And whilst I could not quite see the beauty in my own story yet, I could see it in others’. That gave me hope, and it gave me meaning.

On that first evening, sitting in the tiny smoker’s lounge of the clinic amidst rattling aircon and overflowing ashtrays (which is where everybody got together), I first realised what has since become a mission statement for me: If it is at all within my power to find healing, then it is my duty and my calling to do so.

I must do so on behalf of Melanie, skinny boyish Melanie chain-smoking here with me, who lost both her lover and her mother to cancer, whose sons are no longer speaking to her, who is going to rehab after this. I must do so on behalf of James, who is turning twenty but whose parents have never celebrated his birthday, who peers at us from underneath his greasy black hair, occasionally banging his head against the wall. I must do so on behalf of Karen, whose husband refuses to accept that she has an illness, even after she tried to die.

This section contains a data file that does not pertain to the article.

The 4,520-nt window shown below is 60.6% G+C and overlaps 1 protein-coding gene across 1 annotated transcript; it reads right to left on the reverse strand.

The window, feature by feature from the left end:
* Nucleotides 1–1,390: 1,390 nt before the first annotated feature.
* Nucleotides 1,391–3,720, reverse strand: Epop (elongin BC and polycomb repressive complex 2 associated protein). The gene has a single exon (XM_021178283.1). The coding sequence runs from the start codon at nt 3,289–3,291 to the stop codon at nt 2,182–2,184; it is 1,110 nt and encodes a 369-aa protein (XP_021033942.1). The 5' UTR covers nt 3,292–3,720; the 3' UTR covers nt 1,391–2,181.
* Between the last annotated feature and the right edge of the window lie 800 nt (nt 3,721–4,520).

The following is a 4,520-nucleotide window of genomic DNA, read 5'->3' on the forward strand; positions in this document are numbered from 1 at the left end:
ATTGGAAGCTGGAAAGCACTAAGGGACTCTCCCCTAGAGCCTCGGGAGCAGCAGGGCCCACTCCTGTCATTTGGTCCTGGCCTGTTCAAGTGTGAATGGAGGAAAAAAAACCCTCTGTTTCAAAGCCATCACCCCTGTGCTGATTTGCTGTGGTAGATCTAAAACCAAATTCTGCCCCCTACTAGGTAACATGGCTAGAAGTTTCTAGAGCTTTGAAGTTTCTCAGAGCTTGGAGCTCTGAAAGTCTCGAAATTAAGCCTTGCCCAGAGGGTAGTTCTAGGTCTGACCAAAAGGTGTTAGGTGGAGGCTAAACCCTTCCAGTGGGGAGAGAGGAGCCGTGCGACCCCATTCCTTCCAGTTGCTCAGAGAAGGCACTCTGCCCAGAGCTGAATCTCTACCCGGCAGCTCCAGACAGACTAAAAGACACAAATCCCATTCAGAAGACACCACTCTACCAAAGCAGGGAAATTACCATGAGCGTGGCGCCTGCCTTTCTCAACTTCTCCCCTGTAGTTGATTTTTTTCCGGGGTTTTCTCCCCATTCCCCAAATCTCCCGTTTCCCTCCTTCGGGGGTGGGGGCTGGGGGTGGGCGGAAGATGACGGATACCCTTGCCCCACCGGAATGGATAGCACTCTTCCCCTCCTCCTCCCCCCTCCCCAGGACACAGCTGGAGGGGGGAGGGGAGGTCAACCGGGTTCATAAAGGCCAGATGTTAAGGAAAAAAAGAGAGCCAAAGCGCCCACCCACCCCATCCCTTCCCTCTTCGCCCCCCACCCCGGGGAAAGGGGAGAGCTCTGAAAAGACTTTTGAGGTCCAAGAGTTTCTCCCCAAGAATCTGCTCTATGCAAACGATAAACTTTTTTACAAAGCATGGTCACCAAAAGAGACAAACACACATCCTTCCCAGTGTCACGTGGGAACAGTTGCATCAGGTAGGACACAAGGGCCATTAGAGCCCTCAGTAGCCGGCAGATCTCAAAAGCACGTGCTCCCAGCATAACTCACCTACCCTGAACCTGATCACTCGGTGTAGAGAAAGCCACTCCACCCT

But it’s not only on behalf of the patients here and elsewhere that I must heal. It is also for my family, for my country, for everyone in the world who carry their own difficult stories within them. If I can heal, if it is at all within my power to find healing, then I must do so on behalf of my mother, who tied herself to abusive men twice over yet raised us valiantly and kindly. I must do so on behalf of my grandmother who carries the sorrow of her son’s suicide in her body. I must do so on behalf of all four my siblings who venture into life with compassion and curiosity, carrying their wounds with aplomb.

If I can find healing for myself then it is imperative that I do so, on behalf of my country where the wounds of the past are seething just below the surface. I must do so on behalf of my continent, embattled but glorious even under the strain of sustained poverty and strife. I must do so on behalf of the earth, this fierce nourishing Earth, awe-inspiring planet who houses us and feeds us, who whispers into our lungs, who aches into our bones until we return to her dust.

If I can find healing then I must do so, because to do any less would be betraying myself, my family, my planet. To refuse this mandate would be to hinder the healing of the entire Earth a little bit, to bury my head in the sand while our planet spins into chaos. I cannot heal others if I cannot tend to my own wounds. I cannot love my planet if fear and avoidance reign in my heart. I am deeply ineffectual if I refuse to plumb the depths of my own heart.

I must become whole if I am to live.

This is my story.